On top of the previous disclaimer about estimated range, note that charging speed varies with how full the battery pack is — it charges faster when empty, slower when nearing full, which is why fast charging begins a ramp-down when the pack hits 80 percent capacity. Also, charging may be slower when the battery is hot or cold, as the car uses some of the power to manage the pack’s temperature. Our Bolt EV ended its session below 75 percent full, and conditions were similar versus the Ioniq, which leads us to believe the Ioniq’s efficiency really paid off in adding more range.
Fast charging remains a good capability to have in an emergency or for rare long-distance trips, but it ain’t the key to EV ownership. Unlike the Leaf, which warns that excessive fast charging can degrade the battery’s capacity, Chevy says the Bolt EV’s thermally managed battery can handle it. Even so, frequent fast-charging would be an inconvenient and potentially expensive way to go about owning an EV. The Bolt EV’s Level 2 charging rate is what matters most, and at 25 miles each hour, it’s above average.
Figures weren’t available as of publication for the Model 3, but Tesla bypasses standardized Level 2 hardware and allows its cars to plug directly into various 240-volt outlets. Their larger Model S car is capable of adding almost 30 miles of range per hour if fed enough current. A Tesla Wall Charger, a proprietary version of the Level 2 hardware other EVs require for any 240-volt charging, can provide roughly 35 miles every hour — or, in cars with an upgraded onboard charger, more than 50 miles per hour — if provided enough current at 240 volts. DC fast charging (Supercharging, in Tesla parlance) will be supported.
Is It a Value?
The Bolt EV’s standard equipment list isn’t as generous as some, despite a price starting roughly $6,000 greater than key competitors. For example, heated front seats are standard on the Hyundai, Nissan and VW but optional on the Bolt EV. But it’s hard to say the superior range alone isn’t worth the money; it diminishes other shortcomings, including, in this case, the less efficient use of cabin heat.
Overall, EVs have one lesser known and highly variable cost and a host of often unrecognized savings. The atypical costs are that of the Level 2 hardware required by non-Teslas — known as electric vehicle service equipment — and installing it with enough current for charging. Some 32-amp Level 2 EVSEs capable of maximizing the Bolt EV’s charging rate cost more than $700, but you can find them for less than $600. Level 2 is a standard, so looking for the best deal among different manufacturers is fine, as is choosing on aesthetic grounds (some look sleek, some industrial).
Providing that EVSE with a circuit rated for 240 volts and 32 amps could cost as little as $100 or as much as literally 100 times that. It depends on how far your garage or parking area is from your electric service panel and what lies between them. Don’t assume that upgrading a garage that already has 120 volts will be chump change, as heavier-gauge wiring is required, sometimes calling for larger-diameter conduit. Building codes vary by region, so only an electrician can suss out your situation.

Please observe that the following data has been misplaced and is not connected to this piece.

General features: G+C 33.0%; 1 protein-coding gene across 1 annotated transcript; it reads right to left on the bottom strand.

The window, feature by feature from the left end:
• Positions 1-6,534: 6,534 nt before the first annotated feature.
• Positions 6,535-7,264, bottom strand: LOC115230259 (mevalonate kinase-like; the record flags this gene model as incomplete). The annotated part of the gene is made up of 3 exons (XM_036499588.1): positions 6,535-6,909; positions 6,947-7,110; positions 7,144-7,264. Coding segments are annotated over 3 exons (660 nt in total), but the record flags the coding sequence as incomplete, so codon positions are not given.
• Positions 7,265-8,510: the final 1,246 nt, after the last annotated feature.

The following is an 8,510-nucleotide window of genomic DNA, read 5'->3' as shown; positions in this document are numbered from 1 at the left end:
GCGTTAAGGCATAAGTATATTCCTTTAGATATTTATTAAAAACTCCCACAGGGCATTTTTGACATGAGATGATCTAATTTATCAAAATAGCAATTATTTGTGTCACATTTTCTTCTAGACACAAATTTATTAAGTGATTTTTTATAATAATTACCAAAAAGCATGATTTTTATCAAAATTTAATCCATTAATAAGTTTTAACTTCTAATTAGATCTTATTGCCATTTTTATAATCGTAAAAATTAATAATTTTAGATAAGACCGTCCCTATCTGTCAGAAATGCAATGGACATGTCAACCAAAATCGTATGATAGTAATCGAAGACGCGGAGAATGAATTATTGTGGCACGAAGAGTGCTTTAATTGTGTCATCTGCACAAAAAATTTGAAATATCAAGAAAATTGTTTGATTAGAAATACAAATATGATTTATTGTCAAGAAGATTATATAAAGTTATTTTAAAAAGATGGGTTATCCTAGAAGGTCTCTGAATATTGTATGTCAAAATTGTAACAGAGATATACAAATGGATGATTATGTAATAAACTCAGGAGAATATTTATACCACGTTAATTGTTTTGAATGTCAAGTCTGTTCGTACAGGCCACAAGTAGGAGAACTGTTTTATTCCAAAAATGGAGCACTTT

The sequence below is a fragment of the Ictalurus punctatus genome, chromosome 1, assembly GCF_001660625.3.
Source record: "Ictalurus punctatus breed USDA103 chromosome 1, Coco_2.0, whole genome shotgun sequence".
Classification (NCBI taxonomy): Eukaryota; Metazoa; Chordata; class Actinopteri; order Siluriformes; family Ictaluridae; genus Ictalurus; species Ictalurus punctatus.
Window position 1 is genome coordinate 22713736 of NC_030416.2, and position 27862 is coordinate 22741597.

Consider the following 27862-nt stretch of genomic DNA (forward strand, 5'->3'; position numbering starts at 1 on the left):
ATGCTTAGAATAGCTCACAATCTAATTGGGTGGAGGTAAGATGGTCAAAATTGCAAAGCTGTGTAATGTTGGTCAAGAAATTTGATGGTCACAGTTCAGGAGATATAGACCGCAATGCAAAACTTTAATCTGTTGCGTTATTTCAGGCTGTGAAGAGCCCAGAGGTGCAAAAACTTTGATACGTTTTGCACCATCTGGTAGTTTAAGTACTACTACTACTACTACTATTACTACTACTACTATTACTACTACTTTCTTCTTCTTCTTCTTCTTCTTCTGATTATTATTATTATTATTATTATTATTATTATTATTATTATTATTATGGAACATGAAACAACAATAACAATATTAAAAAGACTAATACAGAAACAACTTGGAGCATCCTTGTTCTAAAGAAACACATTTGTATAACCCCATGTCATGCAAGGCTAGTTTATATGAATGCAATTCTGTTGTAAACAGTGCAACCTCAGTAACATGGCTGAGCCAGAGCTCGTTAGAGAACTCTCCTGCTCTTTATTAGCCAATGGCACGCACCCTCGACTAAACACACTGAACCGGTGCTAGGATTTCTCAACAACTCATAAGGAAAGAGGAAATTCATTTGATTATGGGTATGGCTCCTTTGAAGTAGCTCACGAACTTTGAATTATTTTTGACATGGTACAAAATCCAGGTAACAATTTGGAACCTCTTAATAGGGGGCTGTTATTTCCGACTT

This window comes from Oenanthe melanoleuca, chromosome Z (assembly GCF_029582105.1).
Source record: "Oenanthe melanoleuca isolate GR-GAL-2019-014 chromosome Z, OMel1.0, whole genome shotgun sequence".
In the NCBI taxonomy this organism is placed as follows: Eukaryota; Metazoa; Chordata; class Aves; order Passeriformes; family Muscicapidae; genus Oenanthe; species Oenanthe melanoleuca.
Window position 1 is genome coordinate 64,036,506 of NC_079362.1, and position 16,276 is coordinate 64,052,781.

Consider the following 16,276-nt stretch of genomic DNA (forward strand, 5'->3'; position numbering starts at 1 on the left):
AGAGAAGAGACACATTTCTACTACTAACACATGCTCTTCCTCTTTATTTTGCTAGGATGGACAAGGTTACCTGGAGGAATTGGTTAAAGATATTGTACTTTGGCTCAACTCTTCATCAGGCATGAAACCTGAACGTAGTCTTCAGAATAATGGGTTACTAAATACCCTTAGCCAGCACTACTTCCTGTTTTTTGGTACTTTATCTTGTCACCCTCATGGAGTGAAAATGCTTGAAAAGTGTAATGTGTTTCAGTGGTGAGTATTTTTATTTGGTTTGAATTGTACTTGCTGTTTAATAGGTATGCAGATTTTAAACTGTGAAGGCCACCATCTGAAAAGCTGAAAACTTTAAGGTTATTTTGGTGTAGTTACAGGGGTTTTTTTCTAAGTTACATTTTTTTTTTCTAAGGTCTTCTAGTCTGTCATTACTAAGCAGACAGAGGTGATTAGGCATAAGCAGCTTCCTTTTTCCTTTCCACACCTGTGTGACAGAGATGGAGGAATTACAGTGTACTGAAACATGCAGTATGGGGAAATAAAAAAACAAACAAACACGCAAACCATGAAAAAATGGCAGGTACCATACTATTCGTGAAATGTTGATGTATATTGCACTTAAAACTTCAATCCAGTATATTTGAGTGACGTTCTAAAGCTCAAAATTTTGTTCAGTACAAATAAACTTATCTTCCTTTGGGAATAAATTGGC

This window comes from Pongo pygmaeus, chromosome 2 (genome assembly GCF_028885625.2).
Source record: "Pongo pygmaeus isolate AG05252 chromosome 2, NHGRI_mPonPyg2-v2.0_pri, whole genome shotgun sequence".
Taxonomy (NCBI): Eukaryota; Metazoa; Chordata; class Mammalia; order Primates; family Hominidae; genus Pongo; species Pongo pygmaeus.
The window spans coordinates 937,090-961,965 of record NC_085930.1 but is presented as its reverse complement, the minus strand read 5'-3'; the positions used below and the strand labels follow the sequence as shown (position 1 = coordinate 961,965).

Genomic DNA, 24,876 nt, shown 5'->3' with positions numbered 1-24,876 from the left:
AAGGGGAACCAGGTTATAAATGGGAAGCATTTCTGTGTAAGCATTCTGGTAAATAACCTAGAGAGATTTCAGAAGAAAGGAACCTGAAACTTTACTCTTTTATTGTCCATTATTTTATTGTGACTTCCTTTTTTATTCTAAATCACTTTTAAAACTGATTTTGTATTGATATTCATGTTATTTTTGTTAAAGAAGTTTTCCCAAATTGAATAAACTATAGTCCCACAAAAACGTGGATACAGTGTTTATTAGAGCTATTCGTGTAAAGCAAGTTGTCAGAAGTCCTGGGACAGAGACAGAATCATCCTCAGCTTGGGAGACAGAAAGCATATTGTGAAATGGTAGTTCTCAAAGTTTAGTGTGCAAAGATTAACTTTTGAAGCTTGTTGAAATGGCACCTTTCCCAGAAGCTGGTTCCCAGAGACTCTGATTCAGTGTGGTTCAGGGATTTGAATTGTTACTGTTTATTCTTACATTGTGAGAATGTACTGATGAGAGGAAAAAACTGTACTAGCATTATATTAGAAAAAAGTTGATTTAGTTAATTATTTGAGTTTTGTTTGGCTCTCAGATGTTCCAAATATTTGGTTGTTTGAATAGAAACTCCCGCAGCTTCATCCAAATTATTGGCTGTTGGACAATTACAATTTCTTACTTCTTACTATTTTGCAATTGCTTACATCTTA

But once you’ve made the initial investments, the rest is all upsides. States and municipalities may offer anything from cheaper vehicle registration to rebates on the car or home charging hardware and/or installation. Some areas offer high-occupancy-vehicle lane and primo parking perks.
The cost of electricity varies by region, but by my calculations based on national average electric and gasoline prices, the Bolt EV costs roughly half as much to fuel, per mile, as a comparable gas-powered car — and this is during a period of exceptionally low gas prices.
Additionally, pure battery-electric cars require less maintenance, lacking engine oil and the associated oil changes, and the regenerative braking means less wear on the conventional brakes — and thus, fewer brake jobs.
From a 2017 perspective, fuel prices can only go up and incentives can only go down. I don’t think it’s controversial to say the Trump administration and the Scott Pruitt-led EPA are less concerned than their predecessors about fossil fuels, and less in favor of supporting — never mind funding — alternative fuels and the vehicles they power. The federal tax credit for EVs hasn’t vanished, but it’s a safe assumption that if it lives out its natural life — including a phase-out based on sales — it will not return within the next three and a half years, at minimum.
All of this makes it an excellent time to buy a Bolt EV, just be cautious about relying too heavily on factors beyond your control. One example is public charging: When Cars.com purchased a Leaf and a Chevrolet Volt in 2010, free charging stations had popped up in the very expensive parking structure next to our office. Over the years since, those units began billing for charging, then broke down for about six months. Recently, they were removed entirely. Had this happened in 2011, we’d have buyer’s remorse about our 73-mile 2011 Leaf.